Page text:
Bill Bacon, managing director of automotive at DHL Supply Chain UK & Ireland

Increasing demand from motorists for a fast, efficient and personal service continues to put pressure on manufacturers and their supply chain partners, particularly in the automotive aftermarket sector. At the same time, huge technological advances are changing the way we buy products and the way they are delivered.

The automotive sector must continue to evolve if it is to adapt to increasing and varied demand. Two key trends we expect to have an impact on the market are the continued rise of e-commerce and the journey towards autonomous vehicles.

Firstly, as e-commerce is the norm in the retail sector consumers are becoming used to this way of buying everything from their groceries to their furniture. Online shopping provides consumers with a convenient, quick and easy way to buy but due to the size of product and the fact that drivers can’t easily fit many parts, the automotive sector has been slower to capitalise on this trend. As e-commerce continues to dominate the retail market it is likely that this will change.

According to industry analyst Frost and Sullivan, e-retailing of automotive parts is expected to grow by 20%-30% each year in some European countries until 2020. Moreover, 11% more online searches are made for aftersales than for used cars, highlighting the increase in demand for the purchase of parts online.

For OEMs and their dealerships that choose to sell direct to consumers through an e-commerce platform, forecasting will be more crucial than before. Making sure that the right parts are in stock both in-store and online when drivers want them will support sales and increase consumer loyalty.

Low stock might cause them to seek a cheaper deal from an independent parts provider. Already, 30% of spare parts available online are sold to repair shops and 60% direct to the end user. DHL’s recent whitepaper The Predictive Enterprise argued that organisations must take all of the data they have at their disposal and turn that to their advantage. In the automotive sector, this could create a better understanding of where parts should be and when. For example, manufacturers who utilise data well could understand what parts are failing at certain points in the year and prepare by ensuring stock levels reflect this across all channels.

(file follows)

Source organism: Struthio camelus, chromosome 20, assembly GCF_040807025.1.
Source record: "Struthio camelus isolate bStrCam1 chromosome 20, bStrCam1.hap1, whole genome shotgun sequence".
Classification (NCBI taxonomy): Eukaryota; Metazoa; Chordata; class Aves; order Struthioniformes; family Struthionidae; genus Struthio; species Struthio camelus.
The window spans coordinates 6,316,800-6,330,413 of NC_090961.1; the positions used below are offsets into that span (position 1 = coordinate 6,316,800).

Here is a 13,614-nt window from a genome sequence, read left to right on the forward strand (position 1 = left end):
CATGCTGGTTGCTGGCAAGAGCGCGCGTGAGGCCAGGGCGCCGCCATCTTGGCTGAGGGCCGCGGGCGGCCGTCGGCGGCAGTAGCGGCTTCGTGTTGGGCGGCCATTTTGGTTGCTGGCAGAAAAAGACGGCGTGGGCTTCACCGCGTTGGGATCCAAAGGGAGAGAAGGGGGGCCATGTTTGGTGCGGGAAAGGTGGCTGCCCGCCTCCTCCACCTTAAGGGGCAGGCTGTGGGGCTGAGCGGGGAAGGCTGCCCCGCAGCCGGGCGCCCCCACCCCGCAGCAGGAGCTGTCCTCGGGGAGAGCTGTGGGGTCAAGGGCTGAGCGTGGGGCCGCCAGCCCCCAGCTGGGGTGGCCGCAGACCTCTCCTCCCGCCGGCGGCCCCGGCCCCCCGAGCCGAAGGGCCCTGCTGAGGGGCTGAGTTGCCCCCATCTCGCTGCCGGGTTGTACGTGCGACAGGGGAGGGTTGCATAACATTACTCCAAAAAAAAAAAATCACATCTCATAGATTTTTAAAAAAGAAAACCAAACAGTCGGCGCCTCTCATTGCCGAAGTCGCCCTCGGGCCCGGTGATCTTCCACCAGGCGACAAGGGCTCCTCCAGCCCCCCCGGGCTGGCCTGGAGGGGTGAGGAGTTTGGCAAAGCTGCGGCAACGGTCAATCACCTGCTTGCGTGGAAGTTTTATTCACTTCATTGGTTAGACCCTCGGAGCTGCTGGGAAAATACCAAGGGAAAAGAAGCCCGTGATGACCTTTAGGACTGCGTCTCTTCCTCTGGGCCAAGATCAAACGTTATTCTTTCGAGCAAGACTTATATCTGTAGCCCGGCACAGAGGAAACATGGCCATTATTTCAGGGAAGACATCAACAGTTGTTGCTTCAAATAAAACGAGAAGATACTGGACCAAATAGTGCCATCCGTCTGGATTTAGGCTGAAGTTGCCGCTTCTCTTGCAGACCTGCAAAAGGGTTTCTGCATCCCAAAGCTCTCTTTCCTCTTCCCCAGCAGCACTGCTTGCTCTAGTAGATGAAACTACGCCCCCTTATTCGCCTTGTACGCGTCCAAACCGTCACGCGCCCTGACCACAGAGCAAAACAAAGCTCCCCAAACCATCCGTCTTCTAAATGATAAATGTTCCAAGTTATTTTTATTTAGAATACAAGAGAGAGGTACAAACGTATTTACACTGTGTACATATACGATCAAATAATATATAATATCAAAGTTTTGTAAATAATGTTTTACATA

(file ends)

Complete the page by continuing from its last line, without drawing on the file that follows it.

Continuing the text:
My advice to manufacturers and their dealerships is therefore to start to monitor for patterns in sales now and better utilise the data at their disposal, in order to prepare for a more digital future. Having a forecasting strategy in place now will save time, money and resource further down the line when being ahead of the rest will matter most.

The advent of autonomous vehiclesIn addition to the increase in online sales, technology is also pushing the sector towards a more automated future, with the advent of autonomous vehicles. Although regulation needs to be agreed, autonomous vehicles are becoming a reality for Britain’s roads. Earlier this year (February 2016), Jaguar Land Rover announced its intention to create a ‘living laboratory’, testing connected and autonomous vehicle technologies on the UK’s roads1. In the US officials recently suggested that Google Cars’ Artificial Intelligence system could be considered a driver under federal law2.

As we all know, autonomous vehicles are likely to be a major feature of our roads. However, they will require new skills and a heightened understanding of the new technology operating in the cars. Different kinds of engineer will be needed to undertake upgrade works with more complex technology involved. Debate still surrounds the safety of the vehicles but some argue that in removing human error and installing active parking and crash avoidance technologies, there will be fewer collisions. If so, this could lead to a greater demand for technology upgrades or new parts instead of replacements.

What this all means is that manufacturers will need to start thinking about what skills and resource will need to be in place to service this trend as it will take some time to up skill staff and make the right investments.

Although the automotive sector is likely to experience some significant changes in the next decade, operations need not be affected, merely adapted. Starting the process now will ensure you are ready for the future.

Bill Bacon, is managing director of automotive at DHL Supply Chain UK & Ireland